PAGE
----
As part of an enhanced recovery after surgery project, Miller and coworkers26 emphasized that health care professionals, persons with an ostomy, and their caregivers must be able to identify potential causes for PSCs and be aware of the available resources should issues arise. The expert panel concurred that health care professionals, individuals, and their caregivers should be educated on the assessment of PMARSI and what actions to take if a PMARSI occurs.
Consensus statements, discussion, teaching recommendations, and relevant photographs of the peristomal skin relevant to prevention of PMARSI are presented in Box 3. Determination of what is normal is an important component when assessing peristomal skin health. Rolstad and Erwin-Toth27 asserted that many persons with ostomies and their health care professionals frequently perceive PSCs as an inevitable part of living with an ostomy. A robust discussion among the panelists focused on the need for routine assessment of the peristomal skin at every pouching, regular reporting of abnormal findings to a health care professional, and prompt intervention when PSCs occur. Furthermore, while a screening assessment of the peristomal skin is neither complex nor time-consuming, a parsimonious and methodical approach is needed.
Selection of a pouching system that meets individuals' needs is appropriate for their ostomy type and abdominal skin contours and is well fitted for their stoma is a fundamental component of PSC prevention.28 The selection of a pouching system is based on individual patient circumstances including assessment of the stoma, ostomy effluent, peristomal skin, peristomal anatomy, and desired wear time. Persons with ostomies, caregivers, and health care professionals should possess basic knowledge of strategies to apply, empty and change a pouching system, ensure its proper fit, and identify circumstances when referral to a stoma care specialist is warranted before PSCs occur.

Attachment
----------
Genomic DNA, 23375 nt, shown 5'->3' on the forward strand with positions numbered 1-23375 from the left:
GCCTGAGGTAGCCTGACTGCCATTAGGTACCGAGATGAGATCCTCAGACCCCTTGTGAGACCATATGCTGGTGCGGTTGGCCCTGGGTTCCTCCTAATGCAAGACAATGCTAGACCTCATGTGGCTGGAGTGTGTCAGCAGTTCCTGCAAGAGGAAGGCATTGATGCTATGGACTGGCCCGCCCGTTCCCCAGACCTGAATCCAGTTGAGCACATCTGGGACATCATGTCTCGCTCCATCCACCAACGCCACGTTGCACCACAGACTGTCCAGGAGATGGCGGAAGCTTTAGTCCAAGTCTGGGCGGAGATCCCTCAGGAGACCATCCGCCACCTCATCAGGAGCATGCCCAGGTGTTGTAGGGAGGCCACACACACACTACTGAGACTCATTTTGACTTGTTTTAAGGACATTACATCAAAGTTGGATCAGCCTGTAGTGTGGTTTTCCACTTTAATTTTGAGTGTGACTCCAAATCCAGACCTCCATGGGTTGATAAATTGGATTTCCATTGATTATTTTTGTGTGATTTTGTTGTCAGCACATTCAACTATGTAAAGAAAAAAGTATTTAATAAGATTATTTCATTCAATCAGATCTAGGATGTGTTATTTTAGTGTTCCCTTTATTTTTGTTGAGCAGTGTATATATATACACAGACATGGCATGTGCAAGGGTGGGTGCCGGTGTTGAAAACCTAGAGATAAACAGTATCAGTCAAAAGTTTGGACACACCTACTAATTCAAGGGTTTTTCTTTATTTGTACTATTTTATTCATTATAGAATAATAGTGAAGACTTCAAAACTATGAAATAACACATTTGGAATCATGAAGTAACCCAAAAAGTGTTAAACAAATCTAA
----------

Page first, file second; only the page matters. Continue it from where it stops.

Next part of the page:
Box 4 presents consensus statements, highlights of panel discussion, and pertinent images relevant to management of PMARSI. Early recognition of PMARSI or any PSC and prompt referral to a nurse specializing in ostomy care before PMARSI worsens are essential for effective management of PMARSI. Management of any PSC including PMARSI begins with identifying and removing modifiable contributing factors.28 Once the cause has been removed or minimized, management strategies can be put in place. Prevention and management strategies are closely linked. Management of PMARSI includes assessment of the individual's technique when applying or removing the skin barrier (ostomy faceplate). Management is based on identification of the type of PMARSI (skin stripping, tension injury, skin tear, irritant/allergic contact dermatitis, maceration, and folliculitis). Health care professionals, individuals, and/or their caregivers should be advised to refer PMARSI to a nurse specialized in ostomy care if satisfactory improvement does not occur following initiation of treatment. In order to obtain a greater understanding of the extent of PMARSI and the related complications, ostomy nurse specialists should conduct prevalence and incidence studies to ascertain the true burden of PMARSI on those living with a stoma.
A growing body of evidence demonstrates that PSCs, including PMARSI, are associated with increased morbidity and enhanced risk for hospital readmission following stoma surgery, impaired psychosocial status and health-related quality of life, and higher costs to the individual and the health care system.1,2,4,7–9,29 However, individuals living with a PSC may not identify early signs of altered skin integrity as an issue and may not seek the advice of a health care professional until the problem worsens.13,27,30 In order to address the paucity of evidence related to MARSI, and PMARSI in particular, and the need for additional guidance to best practices in this area, an expert panel constructed 21 consensus-based recommendations for the assessment, prevention, and management of PMARSI. While panel members reached consensus related to a number of issues surrounding this area of practice, they also acknowledged the paucity of research in this area and the likelihood that some statements may require revision or rejection as additional research emerges.
A global panel of experienced nurses specialized in ostomy care identified key areas of agreement about PMARSI and how to prevent, manage, and investigate this important type of PSC. These 21 recommendations provide the best available guidance for clinical practice and suggest topics for further research.